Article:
At the beginning of the nineteenth century, New York City was much smaller than the City we now know, and what would later become NoHo was on the far edge of town. It was an area filled with well-known, large pleasure gardens, leisure spaces, and other places to escape the hustle and bustle of the burgeoning metropolis. At the time, New York City was home to a large population of both enslaved and free Black people, collectively numbering in the tens of thousands.
The vast majority of these facilities were not open to Black people at all, and around 1814 William Brown and James Hewlett, two Black New Yorkers, created the African Grove Theatre. Originally located in what’s now Tribeca the first Black-operated theatre in NYC, and among the oldest in the country. It was an instant success, and allowed all New Yorkers, regardless of race, to see renowned plays and pieces. Particularly known for Shakespearian works, the African Grove also fostered a uniquely creative environment. Any given weekend might bring original poems, classic and contemporary shows, musicians, and more – all alongside fine tea and refreshments.
The meteoric rise led the owners to quickly seek an a new, larger home, and in 1821 they settled in an expansive space near what is now Houston and Mercer Streets, and spent several years bouncing around what’s now NoHo and the South Village. Concurrently, New York City was rapidly expanding uptown, and within a couple of years NoHo was home to some of the poshest residences in the City, centered around Bond Street. Facing harrassement and prejuidice from the new, wealthy white residents the theatre again relocated to the countryside in 1823, near what’s now 14th Street.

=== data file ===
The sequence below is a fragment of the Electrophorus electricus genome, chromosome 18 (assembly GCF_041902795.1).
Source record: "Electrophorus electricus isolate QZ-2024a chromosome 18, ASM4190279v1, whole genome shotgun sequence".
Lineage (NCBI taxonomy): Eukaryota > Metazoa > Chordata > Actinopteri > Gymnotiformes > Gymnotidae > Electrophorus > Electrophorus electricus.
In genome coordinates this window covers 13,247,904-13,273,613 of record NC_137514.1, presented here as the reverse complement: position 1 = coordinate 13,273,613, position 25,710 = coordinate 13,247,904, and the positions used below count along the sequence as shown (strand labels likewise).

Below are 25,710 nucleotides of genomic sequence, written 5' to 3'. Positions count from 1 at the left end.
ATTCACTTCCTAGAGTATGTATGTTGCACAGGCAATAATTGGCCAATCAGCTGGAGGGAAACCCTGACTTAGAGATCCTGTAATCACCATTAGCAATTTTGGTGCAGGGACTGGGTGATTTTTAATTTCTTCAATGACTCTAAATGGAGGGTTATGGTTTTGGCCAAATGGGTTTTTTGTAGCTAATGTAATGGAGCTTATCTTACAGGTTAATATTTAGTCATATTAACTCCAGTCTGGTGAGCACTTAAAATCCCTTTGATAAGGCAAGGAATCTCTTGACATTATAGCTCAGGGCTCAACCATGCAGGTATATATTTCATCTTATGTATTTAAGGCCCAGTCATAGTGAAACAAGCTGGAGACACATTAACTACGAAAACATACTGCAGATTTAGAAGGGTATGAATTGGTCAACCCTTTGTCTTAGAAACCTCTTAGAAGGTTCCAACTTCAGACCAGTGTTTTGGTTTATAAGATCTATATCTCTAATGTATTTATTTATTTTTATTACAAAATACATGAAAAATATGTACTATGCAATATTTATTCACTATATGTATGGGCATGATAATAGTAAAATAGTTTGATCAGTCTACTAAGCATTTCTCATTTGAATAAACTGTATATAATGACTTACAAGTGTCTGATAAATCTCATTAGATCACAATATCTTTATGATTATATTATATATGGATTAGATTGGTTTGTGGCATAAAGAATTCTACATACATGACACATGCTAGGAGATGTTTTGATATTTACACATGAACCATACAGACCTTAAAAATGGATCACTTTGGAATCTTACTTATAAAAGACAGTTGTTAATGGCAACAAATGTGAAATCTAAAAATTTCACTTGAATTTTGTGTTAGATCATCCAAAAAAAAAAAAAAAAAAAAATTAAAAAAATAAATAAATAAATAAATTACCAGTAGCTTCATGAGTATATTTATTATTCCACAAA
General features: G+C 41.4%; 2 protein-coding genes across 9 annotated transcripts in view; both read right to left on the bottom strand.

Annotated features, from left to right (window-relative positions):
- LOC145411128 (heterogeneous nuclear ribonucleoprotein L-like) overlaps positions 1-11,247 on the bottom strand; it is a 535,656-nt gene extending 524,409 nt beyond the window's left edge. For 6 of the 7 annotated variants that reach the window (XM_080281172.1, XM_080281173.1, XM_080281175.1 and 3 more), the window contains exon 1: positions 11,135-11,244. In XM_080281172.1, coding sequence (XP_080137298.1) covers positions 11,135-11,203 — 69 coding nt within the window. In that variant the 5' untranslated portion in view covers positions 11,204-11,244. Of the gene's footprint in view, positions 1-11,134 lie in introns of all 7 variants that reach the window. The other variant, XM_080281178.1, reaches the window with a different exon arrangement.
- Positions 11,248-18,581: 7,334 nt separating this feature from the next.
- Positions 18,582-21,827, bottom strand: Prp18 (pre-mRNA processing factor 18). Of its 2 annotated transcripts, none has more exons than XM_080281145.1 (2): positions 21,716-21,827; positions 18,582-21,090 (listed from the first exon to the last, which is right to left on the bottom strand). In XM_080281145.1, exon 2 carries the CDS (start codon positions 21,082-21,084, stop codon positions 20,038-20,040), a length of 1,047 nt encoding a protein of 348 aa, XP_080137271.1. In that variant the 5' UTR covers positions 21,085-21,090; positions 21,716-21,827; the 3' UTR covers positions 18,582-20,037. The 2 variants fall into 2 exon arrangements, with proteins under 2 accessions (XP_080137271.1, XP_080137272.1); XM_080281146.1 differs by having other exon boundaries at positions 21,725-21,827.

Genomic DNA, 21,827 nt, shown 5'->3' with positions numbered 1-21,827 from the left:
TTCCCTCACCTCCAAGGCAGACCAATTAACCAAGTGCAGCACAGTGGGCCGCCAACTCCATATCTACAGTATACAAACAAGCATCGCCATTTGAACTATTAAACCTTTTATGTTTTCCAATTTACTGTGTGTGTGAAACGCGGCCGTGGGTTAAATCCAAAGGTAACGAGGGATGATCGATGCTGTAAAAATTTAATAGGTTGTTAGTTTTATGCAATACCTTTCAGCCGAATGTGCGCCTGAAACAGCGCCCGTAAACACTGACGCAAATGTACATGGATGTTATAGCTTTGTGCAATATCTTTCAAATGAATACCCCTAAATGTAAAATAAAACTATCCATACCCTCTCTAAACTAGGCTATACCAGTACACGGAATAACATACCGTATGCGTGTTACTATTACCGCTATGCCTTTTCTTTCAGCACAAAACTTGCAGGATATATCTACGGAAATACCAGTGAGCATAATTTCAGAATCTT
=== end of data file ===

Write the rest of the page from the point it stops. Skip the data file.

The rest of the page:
Unfortunately, this move would be the Company’s last. Not long after the move, a cholera pandemic ravaged New York, and made patrons leery of attending the City’s many leisure facilities. Moreover, personal financial trouble was plaguing William Brown. Ultimately the theatre closed a little over a decade after it began. However it’s legacy is incredibly important. As one of, if not the first Black theatres in the country, they created a space for a generation of entertainers, creatives, and thinkers to hone their craft. It also launched James Hewlett’s (shown in the picture) career into stardom, and he is widely considered the first professional Black actor in America.
It was home to some of the first non-racist depictions of Black people in theatre, and explicitly worked against depictions like slavery. In fact, William Brown wrote and first produced The Drama of King Shotaway, the first Black-written drama in the country, at the African Grove Theatre. Today no physical reminders of the site exist anywhere in New York City, but the foundation it laid for Black theatre in the country was felt for generations to come, and the legacy of William Brown and James Hewlett were hugely influential in the City and nation’s burgeoning Black population.
In today’s day and age, NoHo’s tradition of Black theatre continues on. Notably, Hamilton, which features an almost entirely Black cast, got its start in NoHo’s own Public Theatre.